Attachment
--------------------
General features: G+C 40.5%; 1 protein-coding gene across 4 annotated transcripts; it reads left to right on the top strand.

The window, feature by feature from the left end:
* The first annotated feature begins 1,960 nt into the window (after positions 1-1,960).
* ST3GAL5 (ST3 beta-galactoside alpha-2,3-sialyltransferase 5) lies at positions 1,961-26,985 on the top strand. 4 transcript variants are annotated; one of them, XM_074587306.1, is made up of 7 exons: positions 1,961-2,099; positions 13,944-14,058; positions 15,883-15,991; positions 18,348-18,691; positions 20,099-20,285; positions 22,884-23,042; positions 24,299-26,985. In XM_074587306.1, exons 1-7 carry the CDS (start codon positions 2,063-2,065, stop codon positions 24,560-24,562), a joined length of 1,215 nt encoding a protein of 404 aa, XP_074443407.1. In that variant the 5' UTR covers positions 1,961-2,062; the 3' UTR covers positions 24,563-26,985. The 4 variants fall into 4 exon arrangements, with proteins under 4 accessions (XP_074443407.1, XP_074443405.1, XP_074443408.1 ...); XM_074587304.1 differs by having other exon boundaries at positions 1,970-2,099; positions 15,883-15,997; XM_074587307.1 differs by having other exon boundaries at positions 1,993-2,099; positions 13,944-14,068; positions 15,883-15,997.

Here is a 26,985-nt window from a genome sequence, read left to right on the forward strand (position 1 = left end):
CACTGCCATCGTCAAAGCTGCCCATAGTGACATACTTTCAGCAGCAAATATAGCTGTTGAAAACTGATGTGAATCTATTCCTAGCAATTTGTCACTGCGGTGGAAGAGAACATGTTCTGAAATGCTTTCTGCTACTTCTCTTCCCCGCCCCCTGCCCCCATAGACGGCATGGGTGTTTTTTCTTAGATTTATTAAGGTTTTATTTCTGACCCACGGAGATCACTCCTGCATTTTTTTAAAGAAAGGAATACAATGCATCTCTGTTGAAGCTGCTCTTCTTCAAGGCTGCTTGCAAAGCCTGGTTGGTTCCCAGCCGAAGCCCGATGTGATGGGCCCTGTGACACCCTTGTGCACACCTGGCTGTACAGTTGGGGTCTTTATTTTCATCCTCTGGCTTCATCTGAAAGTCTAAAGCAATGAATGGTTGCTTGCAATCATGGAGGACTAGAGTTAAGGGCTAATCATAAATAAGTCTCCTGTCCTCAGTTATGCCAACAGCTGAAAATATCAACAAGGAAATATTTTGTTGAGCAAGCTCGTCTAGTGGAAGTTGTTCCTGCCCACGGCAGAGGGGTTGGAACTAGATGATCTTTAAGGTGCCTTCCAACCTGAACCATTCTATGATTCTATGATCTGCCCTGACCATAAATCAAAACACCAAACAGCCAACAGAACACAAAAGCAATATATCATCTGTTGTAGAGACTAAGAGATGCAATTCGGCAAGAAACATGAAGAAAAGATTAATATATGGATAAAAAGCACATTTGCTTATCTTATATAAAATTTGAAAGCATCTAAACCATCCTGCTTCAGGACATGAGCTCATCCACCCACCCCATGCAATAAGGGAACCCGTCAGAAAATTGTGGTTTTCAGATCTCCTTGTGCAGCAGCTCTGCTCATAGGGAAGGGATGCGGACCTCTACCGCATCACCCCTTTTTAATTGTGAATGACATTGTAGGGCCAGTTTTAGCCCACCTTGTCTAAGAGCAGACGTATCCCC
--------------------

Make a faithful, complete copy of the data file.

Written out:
General features: G+C 40.5%; 1 protein-coding gene across 4 annotated transcripts; it reads left to right on the top strand.

The window, feature by feature from the left end:
* The first annotated feature begins 1,960 nt into the window (after positions 1-1,960).
* ST3GAL5 (ST3 beta-galactoside alpha-2,3-sialyltransferase 5) lies at positions 1,961-26,985 on the top strand. 4 transcript variants are annotated; one of them, XM_074587306.1, is made up of 7 exons: positions 1,961-2,099; positions 13,944-14,058; positions 15,883-15,991; positions 18,348-18,691; positions 20,099-20,285; positions 22,884-23,042; positions 24,299-26,985. In XM_074587306.1, exons 1-7 carry the CDS (start codon positions 2,063-2,065, stop codon positions 24,560-24,562), a joined length of 1,215 nt encoding a protein of 404 aa, XP_074443407.1. In that variant the 5' UTR covers positions 1,961-2,062; the 3' UTR covers positions 24,563-26,985. The 4 variants fall into 4 exon arrangements, with proteins under 4 accessions (XP_074443407.1, XP_074443405.1, XP_074443408.1 ...); XM_074587304.1 differs by having other exon boundaries at positions 1,970-2,099; positions 15,883-15,997; XM_074587307.1 differs by having other exon boundaries at positions 1,993-2,099; positions 13,944-14,068; positions 15,883-15,997.

Here is a 26,985-nt window from a genome sequence, read left to right on the forward strand (position 1 = left end):
CACTGCCATCGTCAAAGCTGCCCATAGTGACATACTTTCAGCAGCAAATATAGCTGTTGAAAACTGATGTGAATCTATTCCTAGCAATTTGTCACTGCGGTGGAAGAGAACATGTTCTGAAATGCTTTCTGCTACTTCTCTTCCCCGCCCCCTGCCCCCATAGACGGCATGGGTGTTTTTTCTTAGATTTATTAAGGTTTTATTTCTGACCCACGGAGATCACTCCTGCATTTTTTTAAAGAAAGGAATACAATGCATCTCTGTTGAAGCTGCTCTTCTTCAAGGCTGCTTGCAAAGCCTGGTTGGTTCCCAGCCGAAGCCCGATGTGATGGGCCCTGTGACACCCTTGTGCACACCTGGCTGTACAGTTGGGGTCTTTATTTTCATCCTCTGGCTTCATCTGAAAGTCTAAAGCAATGAATGGTTGCTTGCAATCATGGAGGACTAGAGTTAAGGGCTAATCATAAATAAGTCTCCTGTCCTCAGTTATGCCAACAGCTGAAAATATCAACAAGGAAATATTTTGTTGAGCAAGCTCGTCTAGTGGAAGTTGTTCCTGCCCACGGCAGAGGGGTTGGAACTAGATGATCTTTAAGGTGCCTTCCAACCTGAACCATTCTATGATTCTATGATCTGCCCTGACCATAAATCAAAACACCAAACAGCCAACAGAACACAAAAGCAATATATCATCTGTTGTAGAGACTAAGAGATGCAATTCGGCAAGAAACATGAAGAAAAGATTAATATATGGATAAAAAGCACATTTGCTTATCTTATATAAAATTTGAAAGCATCTAAACCATCCTGCTTCAGGACATGAGCTCATCCACCCACCCCATGCAATAAGGGAACCCGTCAGAAAATTGTGGTTTTCAGATCTCCTTGTGCAGCAGCTCTGCTCATAGGGAAGGGATGCGGACCTCTACCGCATCACCCCTTTTTAATTGTGAATGACATTGTAGGGCCAGTTTTAGCCCACCTTGTCTAAGAGCAGACGTATCCCC